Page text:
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This paper aims to propose a reliable local search algorithm having steepest descent pivot rule for computationally expensive optimization problems. In particular, an…
This paper aims to propose a reliable local search algorithm having steepest descent pivot rule for computationally expensive optimization problems. In particular, an application to the design of Permanent Magnet Synchronous Motor (PMSM) drives is shown.
A surrogate assisted Hooke‐Jeeves algorithm (SAHJA) is proposed. The SAHJA is a local search algorithm with the structure of the Hooke‐Jeeves algorithm, which employs a local surrogate model dynamically constructed during the exploratory move at each step of the optimization process.
Several numerical experiments have been designed. These experiments are carried out both on the simulation model (off‐line) and at the actual plant (on‐line). Moreover, the off‐line experiments have been considered in non‐noisy and noisy cases. The numerical results show that use of the SAHJA leads to a saving in terms of computational cost without requiring any extra hardware components.
The surrogate approach in the design of electric drives is novel. In addition, implementation of the proposed surrogate model allows the algorithm not only to reduce computational cost but also to filter noise caused by the sensors and measurement devices.
This paper aims to present historical examples of collaborations between brand strategists and artists; provide an extensive, structured overview of existing published…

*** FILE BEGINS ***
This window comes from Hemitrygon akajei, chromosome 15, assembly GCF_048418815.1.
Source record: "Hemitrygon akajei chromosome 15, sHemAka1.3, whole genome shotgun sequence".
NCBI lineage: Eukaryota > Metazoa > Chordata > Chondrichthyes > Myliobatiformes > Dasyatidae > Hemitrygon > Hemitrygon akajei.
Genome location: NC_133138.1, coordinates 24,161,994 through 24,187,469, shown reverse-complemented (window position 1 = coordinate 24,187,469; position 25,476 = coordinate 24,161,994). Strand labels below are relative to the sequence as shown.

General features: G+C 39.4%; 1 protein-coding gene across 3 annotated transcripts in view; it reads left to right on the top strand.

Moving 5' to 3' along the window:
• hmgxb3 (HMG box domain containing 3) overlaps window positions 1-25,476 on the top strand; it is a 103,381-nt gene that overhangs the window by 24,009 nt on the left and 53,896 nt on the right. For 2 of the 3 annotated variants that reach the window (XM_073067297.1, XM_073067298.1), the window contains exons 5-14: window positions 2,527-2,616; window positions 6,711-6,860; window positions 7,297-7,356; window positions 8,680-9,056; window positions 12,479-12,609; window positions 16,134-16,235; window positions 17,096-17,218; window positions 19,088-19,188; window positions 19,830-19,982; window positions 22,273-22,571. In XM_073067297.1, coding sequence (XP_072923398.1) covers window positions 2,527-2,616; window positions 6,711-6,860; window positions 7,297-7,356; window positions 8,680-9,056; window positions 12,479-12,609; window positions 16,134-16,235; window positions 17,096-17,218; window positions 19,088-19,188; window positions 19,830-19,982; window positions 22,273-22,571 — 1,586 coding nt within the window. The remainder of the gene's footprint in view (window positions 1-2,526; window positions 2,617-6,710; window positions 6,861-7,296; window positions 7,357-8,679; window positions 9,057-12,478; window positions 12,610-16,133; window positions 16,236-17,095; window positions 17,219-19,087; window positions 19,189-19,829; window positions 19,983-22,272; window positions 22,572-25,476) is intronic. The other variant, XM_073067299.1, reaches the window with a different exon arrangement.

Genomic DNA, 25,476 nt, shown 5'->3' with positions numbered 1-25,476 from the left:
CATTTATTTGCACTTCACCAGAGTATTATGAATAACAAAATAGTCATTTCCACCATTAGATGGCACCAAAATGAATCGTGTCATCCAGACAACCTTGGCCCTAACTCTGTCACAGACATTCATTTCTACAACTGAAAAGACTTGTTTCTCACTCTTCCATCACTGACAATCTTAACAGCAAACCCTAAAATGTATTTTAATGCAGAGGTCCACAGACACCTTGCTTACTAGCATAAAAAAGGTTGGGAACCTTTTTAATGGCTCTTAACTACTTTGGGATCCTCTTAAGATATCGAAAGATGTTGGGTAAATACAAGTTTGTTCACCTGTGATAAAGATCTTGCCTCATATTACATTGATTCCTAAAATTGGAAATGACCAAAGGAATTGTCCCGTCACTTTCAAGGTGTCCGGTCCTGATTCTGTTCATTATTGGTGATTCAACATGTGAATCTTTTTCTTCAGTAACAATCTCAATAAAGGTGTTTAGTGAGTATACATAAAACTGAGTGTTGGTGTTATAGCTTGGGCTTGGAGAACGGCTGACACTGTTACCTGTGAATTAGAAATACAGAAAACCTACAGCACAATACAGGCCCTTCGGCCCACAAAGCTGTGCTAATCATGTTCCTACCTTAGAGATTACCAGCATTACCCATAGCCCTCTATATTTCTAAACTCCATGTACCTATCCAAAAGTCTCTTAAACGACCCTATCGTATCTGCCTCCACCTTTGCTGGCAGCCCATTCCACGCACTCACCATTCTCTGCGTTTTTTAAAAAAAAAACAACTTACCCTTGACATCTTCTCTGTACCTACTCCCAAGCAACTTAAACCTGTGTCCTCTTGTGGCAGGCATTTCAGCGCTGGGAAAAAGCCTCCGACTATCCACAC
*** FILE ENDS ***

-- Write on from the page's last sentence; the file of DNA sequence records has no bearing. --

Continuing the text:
This paper aims to present historical examples of collaborations between brand strategists and artists; provide an extensive, structured overview of existing published research on such collaborations and their effects; present seven papers comprising this special issue; and discuss ideas for further research into brand–art collaboration.
This is an editorial based mainly on an extensive and broad literature review.
First, this editorial underpins the relevance of brand–art collaboration in the past and present by reference to real examples. Second, it structures the diverse literature into four key aspects of the topic: inspiration, insights, identity and image. Third, it provides a glimpse of the seven papers selected for this special issue. Fourth and finally, it identifies a total of 16 avenues for further research, on four levels (artist, brand owner, consumer and cooperation process).
This editorial and the entire special issue together represent the first anthology on the topic of the interface between brand management and arts. The collection and classification of the existing literature, the formulation of ideas for future research and the content of the seven papers are collectively excellent starting springboards for new and fresh brand research projects.